Understanding the UETA: a Brief Look at the Uniform Electronic Transactions Act

UETA with e-signature

Disclaimer: This piece is not meant to serve as legal advice. We are not lawyers. We don’t even play lawyers on TV.

As a kid, you probably felt like a “pinkie swear” could have held up in court as much as a notarized affidavit. Well, it doesn’t. Neither does a handshake (with or without spit) or even giving your “word” that something is true or that you agree to the terms an agreement. For the longest time, one of the most consistent ways to prove the authority of a transactional agreement was good ole’ ink on paper. Well, that all changed when the Uniform Electronic Transactions Act became effective as law.  

What is the UETA?

The Uniform Electronic Transactions Act, or UETA, is an act that basically applies legal authority to electronic documents and electronic signatures/agreements. There once was a time when agreeing to terms or receiving terms in writing literally meant a physical signature for a physical document. Yep — actual paper. Banks were required to keep physical copies of all checks for their members. As electronic banking started to expand in the ‘80s and ‘90s, the cost of producing, storing, and managing all of these paper copies of transactions that had never existed on paper was beginning to slow the pace of business.

In order to help keep physical paperwork from gumming up the speed of business, the Uniform Electronic Transactions Act (UETA) was written by the (*takes deep breath*) National Conference of Commissioners on Uniform State Laws, or NCCUSL (an acronym that doesn’t seem to make things much easier).

What does the UETA do?

The UETA goes far beyond just making regulations for electronic documents.  Like many other acts, the UETA helps to officially define certain terms that had been, up until that point, alien to courts and often either misdefined. The act creates the legal definition of an electronic document, but also what is considered agreeing to the terms outlined by the document. For instance, if terms and conditions are required to be provided in writing, could they be sent to you in an email? Could they be sent to you in audio format? Could you agree to the terms with a voice command? Terms like these and many others are defined in Section 2.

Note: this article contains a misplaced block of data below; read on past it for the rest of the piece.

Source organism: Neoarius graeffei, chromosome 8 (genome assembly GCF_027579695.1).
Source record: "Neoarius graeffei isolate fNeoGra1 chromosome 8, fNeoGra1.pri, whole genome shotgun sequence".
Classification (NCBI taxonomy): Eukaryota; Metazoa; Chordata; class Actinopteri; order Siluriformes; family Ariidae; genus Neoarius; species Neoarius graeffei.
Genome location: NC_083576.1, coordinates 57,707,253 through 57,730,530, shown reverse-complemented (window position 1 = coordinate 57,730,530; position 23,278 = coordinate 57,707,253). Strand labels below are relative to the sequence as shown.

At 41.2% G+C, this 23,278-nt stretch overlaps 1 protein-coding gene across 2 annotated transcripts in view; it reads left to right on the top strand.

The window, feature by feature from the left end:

How far does the UETA reach?

While other regulations may cover other criteria, the UETA only pertains to business, commercial, or governmental transactions. So, while an e-signature on a lease would fall under the terms of the UETA, an email about a non-business related agreement between two individuals may not be subject to the act.

What does the UETA protect?

Pre-UETA, the question of whether or not an electronic document could be admissible as evidence in court was pretty much up to each individual court. In the UETA, it is ruled that such electronic records are not be dismissed as evidence because of their electronic nature. The same section (Section 7) also claims that terms and required signatures for certain transactions can be in digital form. Still, for the sake of full disclosure and record keeping, the act claims that if electronic documents and signatures are allowed, copies or records of these must be given to all parties involved.

Still want to know more? Read the entire UETA here.

Is your document management system in compliance with the UETA?

While we can rejoice in not having to keep file cabinets loaded with paper records, electronic content management systems still need to be UETA compliant. If your document management system doesn’t have built-in UETA compliancy features, you could potentially find yourself in violation of any number of sections of the act. In order to make sure your system is UETA compliant, speak to one of the document management specialists from JD Young.